by Emily Kate Long
The story-poem “A Strider’s Ballet” by Joseph Curtin (Mustard Perceptions) begins as A Midsummer Night’s Dream and ends as the Book of Revelation. Curtin tells a short tale of the wonders of nature, of spoiled purity, and of that transient and insubstantial place between sleep and wake in verse that is sometimes bouncy, sometimes fluid, sometimes stumbling, sometimes frantic, and always vivid and emotional.
In a nine-verse prologue, Curtin engages our senses with the sights and sounds of a secluded wood in what feels like late afternoon. The scene is romantic and rich with anticipation, and we are introduced to the ballerina, a water-strider, and her audience, a young man. “…In his ear, a charm she speaks!”
The tale that follows is related in a prelude, three acts, and a finale over twenty-five pages. Curtin employs biblical imagery and motifs of light versus dark and good versus evil with powerful effect. Many of his themes are those used traditionally in story ballets: the Strider as a ballerina in white like the Sylphide, Giselle, Odette, or Nikiya; dark, mysterious, and threatening strangers like Von Rothbart, Kotschei, Madge, or Abderman; and a young man admirer—James, the Poet, Ivan, Solor, Albrecht, Jean de Brienne, or Siegrfried. And of course, what story ballet doesn’t have a dream or woodland scene? In the protagonist’s subconscious are other places too—crowded and smoggy city streets, an unsavory carnival—where confusion and corruption threaten to destroy him.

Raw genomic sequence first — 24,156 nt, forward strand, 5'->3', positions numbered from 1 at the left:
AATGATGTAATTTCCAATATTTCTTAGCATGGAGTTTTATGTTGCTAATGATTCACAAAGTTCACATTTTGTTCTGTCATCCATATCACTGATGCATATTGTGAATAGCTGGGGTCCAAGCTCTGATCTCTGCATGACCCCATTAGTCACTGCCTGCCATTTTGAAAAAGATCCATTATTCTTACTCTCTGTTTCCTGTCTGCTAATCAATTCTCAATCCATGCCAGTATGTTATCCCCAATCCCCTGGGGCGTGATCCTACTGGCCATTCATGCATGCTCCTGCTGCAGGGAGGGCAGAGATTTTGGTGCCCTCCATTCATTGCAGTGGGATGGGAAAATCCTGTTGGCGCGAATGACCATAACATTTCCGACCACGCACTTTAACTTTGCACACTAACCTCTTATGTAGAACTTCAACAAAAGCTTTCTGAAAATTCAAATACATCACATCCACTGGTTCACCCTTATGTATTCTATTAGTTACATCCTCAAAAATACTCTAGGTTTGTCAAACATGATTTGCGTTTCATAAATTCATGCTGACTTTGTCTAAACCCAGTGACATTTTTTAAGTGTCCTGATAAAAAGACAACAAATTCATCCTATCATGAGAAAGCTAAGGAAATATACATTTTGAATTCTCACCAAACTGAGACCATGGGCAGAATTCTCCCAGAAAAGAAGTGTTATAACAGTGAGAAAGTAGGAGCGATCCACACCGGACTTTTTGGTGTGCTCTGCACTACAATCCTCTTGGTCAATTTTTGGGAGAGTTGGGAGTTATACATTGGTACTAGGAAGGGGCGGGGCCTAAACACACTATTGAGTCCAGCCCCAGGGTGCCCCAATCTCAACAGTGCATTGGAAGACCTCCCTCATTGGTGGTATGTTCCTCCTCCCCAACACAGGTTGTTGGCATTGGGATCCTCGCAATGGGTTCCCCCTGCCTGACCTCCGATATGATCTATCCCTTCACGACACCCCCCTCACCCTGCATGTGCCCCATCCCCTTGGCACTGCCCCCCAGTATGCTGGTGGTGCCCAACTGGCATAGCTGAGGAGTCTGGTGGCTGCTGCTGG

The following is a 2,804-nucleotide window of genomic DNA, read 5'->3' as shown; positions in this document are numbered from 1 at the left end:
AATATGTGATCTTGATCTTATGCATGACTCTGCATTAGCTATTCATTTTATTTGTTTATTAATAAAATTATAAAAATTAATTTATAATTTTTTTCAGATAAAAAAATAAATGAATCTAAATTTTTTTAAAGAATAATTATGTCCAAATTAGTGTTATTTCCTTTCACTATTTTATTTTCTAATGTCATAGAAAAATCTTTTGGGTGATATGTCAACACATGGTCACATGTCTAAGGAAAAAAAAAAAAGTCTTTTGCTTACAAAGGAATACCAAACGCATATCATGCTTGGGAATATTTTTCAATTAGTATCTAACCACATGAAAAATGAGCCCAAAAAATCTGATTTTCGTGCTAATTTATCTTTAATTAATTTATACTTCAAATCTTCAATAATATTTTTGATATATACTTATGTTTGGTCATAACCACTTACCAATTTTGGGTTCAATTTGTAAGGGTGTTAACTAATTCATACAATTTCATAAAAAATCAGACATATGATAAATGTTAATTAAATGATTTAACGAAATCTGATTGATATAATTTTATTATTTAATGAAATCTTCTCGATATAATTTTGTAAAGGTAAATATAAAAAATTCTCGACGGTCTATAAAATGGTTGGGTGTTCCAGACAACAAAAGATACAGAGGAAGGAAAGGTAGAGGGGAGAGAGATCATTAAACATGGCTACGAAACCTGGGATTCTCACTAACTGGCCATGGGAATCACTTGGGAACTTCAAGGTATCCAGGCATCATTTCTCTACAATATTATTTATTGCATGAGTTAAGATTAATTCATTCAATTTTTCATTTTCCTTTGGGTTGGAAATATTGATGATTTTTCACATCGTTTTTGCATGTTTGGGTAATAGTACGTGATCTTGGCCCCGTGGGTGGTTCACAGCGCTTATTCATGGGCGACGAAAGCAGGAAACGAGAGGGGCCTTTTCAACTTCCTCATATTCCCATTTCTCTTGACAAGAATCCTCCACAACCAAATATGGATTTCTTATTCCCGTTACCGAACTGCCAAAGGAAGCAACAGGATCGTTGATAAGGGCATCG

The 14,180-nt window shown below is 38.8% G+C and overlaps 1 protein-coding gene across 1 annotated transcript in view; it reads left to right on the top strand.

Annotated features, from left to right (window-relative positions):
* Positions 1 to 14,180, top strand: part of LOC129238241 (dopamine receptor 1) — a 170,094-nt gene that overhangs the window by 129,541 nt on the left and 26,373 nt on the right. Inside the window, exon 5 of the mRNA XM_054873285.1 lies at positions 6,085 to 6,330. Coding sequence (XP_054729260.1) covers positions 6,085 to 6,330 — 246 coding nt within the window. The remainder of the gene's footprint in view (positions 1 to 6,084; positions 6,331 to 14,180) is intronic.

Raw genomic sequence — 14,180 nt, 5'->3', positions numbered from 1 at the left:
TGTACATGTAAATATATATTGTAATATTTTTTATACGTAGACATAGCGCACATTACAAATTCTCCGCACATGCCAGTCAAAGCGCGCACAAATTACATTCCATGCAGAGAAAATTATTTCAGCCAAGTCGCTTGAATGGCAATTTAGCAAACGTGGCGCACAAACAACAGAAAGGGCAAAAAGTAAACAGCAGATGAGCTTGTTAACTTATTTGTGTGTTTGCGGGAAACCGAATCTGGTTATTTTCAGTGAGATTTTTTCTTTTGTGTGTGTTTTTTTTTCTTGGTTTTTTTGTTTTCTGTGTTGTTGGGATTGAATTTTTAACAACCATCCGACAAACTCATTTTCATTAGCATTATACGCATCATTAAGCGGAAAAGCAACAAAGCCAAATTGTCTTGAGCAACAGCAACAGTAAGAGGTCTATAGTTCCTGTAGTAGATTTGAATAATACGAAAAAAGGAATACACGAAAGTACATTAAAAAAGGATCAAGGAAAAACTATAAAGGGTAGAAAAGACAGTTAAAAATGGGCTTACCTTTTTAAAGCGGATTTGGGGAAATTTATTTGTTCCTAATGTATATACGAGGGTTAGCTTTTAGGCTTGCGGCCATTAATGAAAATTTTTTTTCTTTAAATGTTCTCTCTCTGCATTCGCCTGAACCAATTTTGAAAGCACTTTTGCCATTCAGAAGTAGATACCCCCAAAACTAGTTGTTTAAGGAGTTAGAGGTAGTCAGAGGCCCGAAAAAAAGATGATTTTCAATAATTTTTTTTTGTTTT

Curtin’s verse is wonderfully illustrative both of the story’s setting and of the protagonist’s emotions and struggles. This story-poem is not just about a man in the woods or about the fear of loss but about how the purity, beauty, and goodness of art and love elevate us all to something greater. The protagonist says of the Strider: “A messenger of light, harbinger/ of peace…Dancing rejoicing!/ Tranquility of hope and love.” A Strider’s Ballet is an engaging and thoughtful read, and would make a tempting libretto for choreographers, composers, and designers alike.
Contributor Emily Kate Long began her dance education in South Bend, Indiana, with Kimmary Williams and Jacob Rice and graduated in 2007 from Pittsburgh Ballet Theatre School’s Schenley Program. Ms Long attended Milwaukee Ballet School’s Summer Intensive on scholarship before being invited to join Milwaukee Ballet II in 2007. She also has spent summers studying at Saratoga Summer Dance Intensive, Miami City Ballet, Pittsburgh Ballet Theatre School, Pittsburgh Youth Ballet, and Ballet Chicago.
Ms Long has been a member of Ballet Quad Cities since 2009. She has danced featured roles in Deanna Carter’s Ash to Glass and Dracula, participated in the company’s 2010 tour to New York City, and most recently performed the title role in Courtney Lyon’s Cinderella and the role of Clara in The Nutcracker. Prior to joining Ballet Quad Cities Ms Long performed with Milwaukee Ballet and MBII in Michael Pink’s The Nutcracker and Candide Overture, Petipa’s The Sleeping Beauty and La Bayadére, Balanchine’s Who Cares?, Bournonville’s Flower Festival in Genzano and Napoli, and original contemporary and neoclassical works by Tom Teague, Denis Malinkine, Rolando Yanes, and Petr Zaharadnicek.